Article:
Tinian: Where the Atomic Age Began

Tinian, Welcome to Tinian, Tinian Airport
The peaceful island and village of Tinian is pretty unimposing these days on the surface. A small village with a massive $200 million casino along with some abandoned runways are basically what you see flying in. However, it’s what’s beyond the surface that makes Tinian one of the most fascinating places I have ever visited.
Tinian, Atomic Bomb Pits, Enola Gay, World War II, Hiroshima, Pacific, Runway Able, view of tinian from the air
The small, sleepy island of Tinian was once the single largest military base in the world. At one point in 1945 there were six working runways with lines of warplanes ready to attack at a moments notice. The construction project to turn Tinian into such a base was a massive construction undertaking-the largest of World War II.
Tinian, Atomic Bomb Pits, Enola Gay, World War II, Hiroshima, Pacific
Tinian holds a notorious place in history. It is the place where the aircraft that carried and dropped the two atomic bombs that ended World War II were loaded and took off from.
Tinian, Atomic Bomb Pits, Enola Gay, World War II, Hiroshima, Pacific
On August 5, 1945 the Enola Gay B-29 was loaded with a four-ton uranium bomb code named ‘Little Boy’. Early the next morning of August 6th, it took off and 6.5 hours later the first atomic bomb was dropped on the city of Hiroshima, Japan. 75,000 people were instantly vaporized and an estimated 200,000 died as a result of the bomb.
Tinian, Atomic Bomb, Atomic Bomb Pits, Enola Gay, World War II, Nagasaki, Pacific
On August 9, 1945 another plutonium atomic bomb was loaded into a B-29 plane on Tinian. The drop point was Nagasaki, Japan. Another 75,000 people died instantly and an estimated 75,000 more died of radiation effects afterwards. A few days later the war was over. Japan surrendered and the US and its allies had won the long and brutal war in the Pacific.
Tinian, Atomic Bomb Pits, Enola Gay, World War II, Nagasaki, Pacific
US President Harry Truman’s decision to start the age of atomic warfare was surely a difficult decision but I think it was the right decision. If the bombs had not been dropped the war in the Pacific would have raged on for at least another year and likely more. Hundreds of thousands more casualties would have been endured on both sides and with the war in Europe already over the backlash from the American public would have been overwhelming. As agonizing a decision it was and how awful the after effects were, Truman made the right decision.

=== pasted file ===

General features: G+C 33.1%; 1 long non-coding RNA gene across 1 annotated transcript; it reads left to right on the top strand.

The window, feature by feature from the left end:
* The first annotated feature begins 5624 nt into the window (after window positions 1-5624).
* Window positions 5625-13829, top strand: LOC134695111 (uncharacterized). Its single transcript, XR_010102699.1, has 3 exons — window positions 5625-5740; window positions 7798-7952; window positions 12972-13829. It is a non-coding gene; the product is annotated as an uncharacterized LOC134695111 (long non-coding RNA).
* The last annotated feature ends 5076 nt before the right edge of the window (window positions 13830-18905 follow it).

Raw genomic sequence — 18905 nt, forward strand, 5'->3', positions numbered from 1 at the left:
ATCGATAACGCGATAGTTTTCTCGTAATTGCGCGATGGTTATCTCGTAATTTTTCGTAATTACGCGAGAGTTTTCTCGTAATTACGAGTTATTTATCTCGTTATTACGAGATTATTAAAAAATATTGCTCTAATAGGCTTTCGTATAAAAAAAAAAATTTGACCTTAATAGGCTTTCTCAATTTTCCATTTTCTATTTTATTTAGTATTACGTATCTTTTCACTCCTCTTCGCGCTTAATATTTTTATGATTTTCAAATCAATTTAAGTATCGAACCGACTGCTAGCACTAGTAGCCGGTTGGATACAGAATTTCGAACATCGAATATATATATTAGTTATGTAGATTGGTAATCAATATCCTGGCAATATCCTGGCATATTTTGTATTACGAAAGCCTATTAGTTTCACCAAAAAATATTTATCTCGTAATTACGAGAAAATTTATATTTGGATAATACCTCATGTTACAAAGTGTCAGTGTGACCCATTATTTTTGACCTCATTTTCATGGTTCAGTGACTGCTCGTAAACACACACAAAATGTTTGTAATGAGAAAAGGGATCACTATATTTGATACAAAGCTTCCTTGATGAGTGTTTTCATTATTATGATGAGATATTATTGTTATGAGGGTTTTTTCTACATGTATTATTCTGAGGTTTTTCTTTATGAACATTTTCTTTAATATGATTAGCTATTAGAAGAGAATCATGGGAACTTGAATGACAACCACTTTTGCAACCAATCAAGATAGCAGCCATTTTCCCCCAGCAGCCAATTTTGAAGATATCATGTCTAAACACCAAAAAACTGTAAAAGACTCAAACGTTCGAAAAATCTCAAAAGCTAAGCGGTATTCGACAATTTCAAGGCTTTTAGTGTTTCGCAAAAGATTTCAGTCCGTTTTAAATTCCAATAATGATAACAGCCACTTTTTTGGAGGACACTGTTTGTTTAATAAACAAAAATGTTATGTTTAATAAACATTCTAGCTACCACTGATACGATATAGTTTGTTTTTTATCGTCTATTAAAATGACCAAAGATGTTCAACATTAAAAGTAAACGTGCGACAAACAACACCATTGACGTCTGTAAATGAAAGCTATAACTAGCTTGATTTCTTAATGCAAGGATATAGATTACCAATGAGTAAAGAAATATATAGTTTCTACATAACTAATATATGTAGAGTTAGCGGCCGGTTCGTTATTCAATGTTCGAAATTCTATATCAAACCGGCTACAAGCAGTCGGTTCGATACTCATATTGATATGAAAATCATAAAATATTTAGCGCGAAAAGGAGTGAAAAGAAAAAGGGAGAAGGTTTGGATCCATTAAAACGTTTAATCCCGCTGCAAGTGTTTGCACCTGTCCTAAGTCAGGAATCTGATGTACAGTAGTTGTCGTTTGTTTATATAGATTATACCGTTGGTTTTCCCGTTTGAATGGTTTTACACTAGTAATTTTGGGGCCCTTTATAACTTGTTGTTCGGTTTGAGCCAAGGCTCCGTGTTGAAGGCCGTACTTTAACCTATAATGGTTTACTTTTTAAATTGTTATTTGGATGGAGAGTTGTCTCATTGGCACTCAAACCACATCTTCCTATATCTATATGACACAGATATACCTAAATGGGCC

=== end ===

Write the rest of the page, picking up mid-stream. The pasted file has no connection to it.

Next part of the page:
Tinian, Star Marianas Airlines, Atomic Bomb Pits, Enola Gay, World War II, Nagasaki, Pacific
Now, the 6 runways on Tinian are down to just one functioning runway, which is where I landed via small private plane on Star Marianas Airlines; which runs 5 seat charters several times a day from Saipan. Once at the airport, you can rent a car for a few hours or overnight if you decide to spend the night. Tinian is only 5km from Saipan and the flight is only 10 minutes and only costs $24.50 one-way. My Uncle David (whose father, my grandfather served in WWII) and I rented a car and headed north to see the World War II sites.
Tinian, Star Marianas Airlines, Atomic Bomb Pits, Enola Gay, World War II, Nagasaki, Pacific
Most of the north of the island is completely abandoned although the roads that go north and south are called Broadway and 8th Avenue. During the war, the soldiers thought the island resembled the shape of the island of Manhattan in New York City so they named the roads they constructed as such. The cross streets are 96th, 86th, 42th etc. I agree it does resemble Manhattan-where I live.
Tinian, Northern Marianas Islands, Map of Tinian, World War II, Pacific
There are a few cool memorials along the way such as the American Memorial. There is even a blowhole and beach to check out on the east side of the island off Broadway but the main attractions are up at North Field.